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7 Activities To Add To Your Day To Earn Extra Cash In 2021

Earning some extra money is easier than you think.

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Everyone seems to be talking about side hustles and making more money in the new year. You can't scroll on Instagram or scan Facebook without somebody talking about the next big money-making product, trend, or brand to invest in. Even if you're not a hustler, aren't into entrepreneurship, nor looking to start a new brand, you can find ways to at least bring in a little extra income to reach your personal and professional goals by incorporating income-producing activities (IPAs). It's basic, deliberate actions you can take each day, week, or month to either make extra cash or further expose you to the potential of doing so.

We could all use a good check-in with ourselves on whether the things we're doing throughout our day are actually leading to tangible results and well, getting to the money. Are we really getting a return on our time investment? Below are 7 IPA tasks to look into adding to your to-do lists in the new year:

1. Etch out at least an hour a week to reconnect with your network and make new contacts.

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We can all take a nod for the sales buffs with this one.The age-old cliche, "Your network is your net worth," rings especially true in pandemic times because many of us can't really meet up and network in the traditional way we're used to. It's important to continue to connect with people and cultivate new relationships while nurturing the old ones. A good way to do this is to check in with your current network, keep up with what they're doing via LinkedIn, Twitter, or local news, share information, congratulate them on professional wins, and offer ways to support. Go for the easy icebreaker and send a holiday card—via snail mail or online—or offer ways to partner up or help with a cause they're passionate about. You can also still join professional groups, participate in virtual events or meetups, or offer your knowledge for podcasts and blog posts.

And don't forget the art of the follow-up. Don't just let contacts sit on an email list or in your phone. Keep the conversation going about opportunities, events, and conversations in ways that are authentic, well-timed and relevant. If you find yourself at a loss for words or simply feeling awkward try using templates for writing emails to introduce yourself or thanking your network.

2. Commit to acts of service that go beyond seasonal one-offs.

Volunteering is yet another way to network, and when you give, you get. It's just a simple rule of reciprocity and karma. So many professionals can attest to the power of service and how working with others to help communities has led to paid opportunities or at least a link to a money-making resource. Be sure your act of service aligns with your values and is something you actually enjoy doing, and be strategic about the organizations and professionals you align yourself with. Also, this is a good way to get your foot in the door or try a different career if you're looking to pivot into a new industry due to pandemic-related layoffs.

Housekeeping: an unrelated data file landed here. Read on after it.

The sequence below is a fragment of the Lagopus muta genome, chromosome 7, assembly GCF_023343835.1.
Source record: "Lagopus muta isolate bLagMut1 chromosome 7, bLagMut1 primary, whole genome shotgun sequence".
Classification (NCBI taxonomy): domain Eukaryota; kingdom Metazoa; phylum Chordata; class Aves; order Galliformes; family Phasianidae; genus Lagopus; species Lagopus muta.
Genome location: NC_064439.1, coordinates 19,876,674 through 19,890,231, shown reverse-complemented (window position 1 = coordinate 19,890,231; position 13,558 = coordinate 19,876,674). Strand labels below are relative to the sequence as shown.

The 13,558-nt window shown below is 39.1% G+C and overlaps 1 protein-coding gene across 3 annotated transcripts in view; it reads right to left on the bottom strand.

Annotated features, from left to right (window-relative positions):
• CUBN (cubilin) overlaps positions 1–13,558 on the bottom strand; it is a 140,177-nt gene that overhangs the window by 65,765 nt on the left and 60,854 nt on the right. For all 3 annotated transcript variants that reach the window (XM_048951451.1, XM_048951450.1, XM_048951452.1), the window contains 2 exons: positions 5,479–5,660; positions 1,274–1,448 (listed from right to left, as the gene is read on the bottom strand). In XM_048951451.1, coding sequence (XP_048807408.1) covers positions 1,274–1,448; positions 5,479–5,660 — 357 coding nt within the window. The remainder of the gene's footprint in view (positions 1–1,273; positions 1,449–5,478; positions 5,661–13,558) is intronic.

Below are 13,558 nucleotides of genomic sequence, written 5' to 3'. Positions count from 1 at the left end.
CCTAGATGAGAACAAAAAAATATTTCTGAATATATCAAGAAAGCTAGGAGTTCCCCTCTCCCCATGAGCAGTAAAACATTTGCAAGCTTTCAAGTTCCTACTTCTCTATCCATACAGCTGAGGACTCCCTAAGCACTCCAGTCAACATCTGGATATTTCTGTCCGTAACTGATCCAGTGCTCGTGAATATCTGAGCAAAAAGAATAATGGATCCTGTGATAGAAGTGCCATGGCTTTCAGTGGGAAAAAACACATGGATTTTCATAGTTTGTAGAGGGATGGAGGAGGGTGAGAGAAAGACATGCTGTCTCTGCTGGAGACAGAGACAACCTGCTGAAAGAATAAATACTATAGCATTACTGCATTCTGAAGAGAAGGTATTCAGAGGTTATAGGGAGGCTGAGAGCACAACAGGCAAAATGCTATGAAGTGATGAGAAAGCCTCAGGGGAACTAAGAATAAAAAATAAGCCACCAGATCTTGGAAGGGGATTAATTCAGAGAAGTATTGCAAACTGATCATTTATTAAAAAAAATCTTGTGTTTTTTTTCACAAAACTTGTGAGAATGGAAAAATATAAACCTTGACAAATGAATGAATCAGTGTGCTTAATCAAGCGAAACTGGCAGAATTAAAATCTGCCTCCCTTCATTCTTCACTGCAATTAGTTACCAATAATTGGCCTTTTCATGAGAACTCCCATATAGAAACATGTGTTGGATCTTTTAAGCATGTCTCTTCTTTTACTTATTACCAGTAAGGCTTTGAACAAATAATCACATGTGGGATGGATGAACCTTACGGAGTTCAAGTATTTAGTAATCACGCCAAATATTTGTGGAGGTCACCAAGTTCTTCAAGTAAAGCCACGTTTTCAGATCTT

3. Persistently and strategically invest in professional development to improve your skills.

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Some experts would disagree on this being an IPA, but research has shown that upping your skill set can open you up to pay raises and income increases. This doesn't just apply to higher education. Getting certifications and special qualifications in your field can open you up to more opportunities to earn extra cash. Look into the needs of your industry, especially those that complement the main business operations (i.e. cybersecurity, first aid, search engine optimization, project management, human resources, or organizational leadership.) Some specialized courses will cost but there are plenty of free courses online and certifications classes as well. Also, participating in courses or master classes can expose you to your industry peers who are doing great things and are forward-thinkers—yet another opportunity to network.

4. Host a weekly or monthly webinar, online class, YouTube video or podcast.

Since Covid-19 hit, Web consumption has gone through the roof, increasing by more than 200% from March 2019 to March 2020. That means even with borders reopen and restrictions lifted, people are still online now more than ever. Take advantage of this by offering your expertise on a subject or teaching something you're passionate about. You can charge per class or partner up with brands or rganizations to collectively broach a subject, raise awareness, or present a how-to. From fitness and cooking to accounting and parenting, there's a webinar or online course topic out there that needs your special take or approach. (A few good tips on how to launch a webinar, YouTube video, or course can be found here.)

5. Think of a residual problem in your industry and present a solution for it.

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Oftentimes we get caught up in one major aspect of what we offer professionally, and we don't think of related skills or problems we can solve within our industries. A good way to surpass these limits is to write down needs you see within your company and the soft or related skills you possess to help fill the gaps. For example, if you're in the healthcare field but have a love for innovation or creativity, you can offer products or processes that would make the jobs of your peers easier such as selling glow-in-the-dark face masks for essential workers on the night shift. In the beauty or wellness industry? Offer tailored a-la-cart services for busy CEOs who neglect self-care. Love travel and keeping up with the latest updates on Covid-19 restrictions? Offer services or products to overwhelmed travelers or airline professionals to help them organize information, testing appointments, travel kits, and itineraries.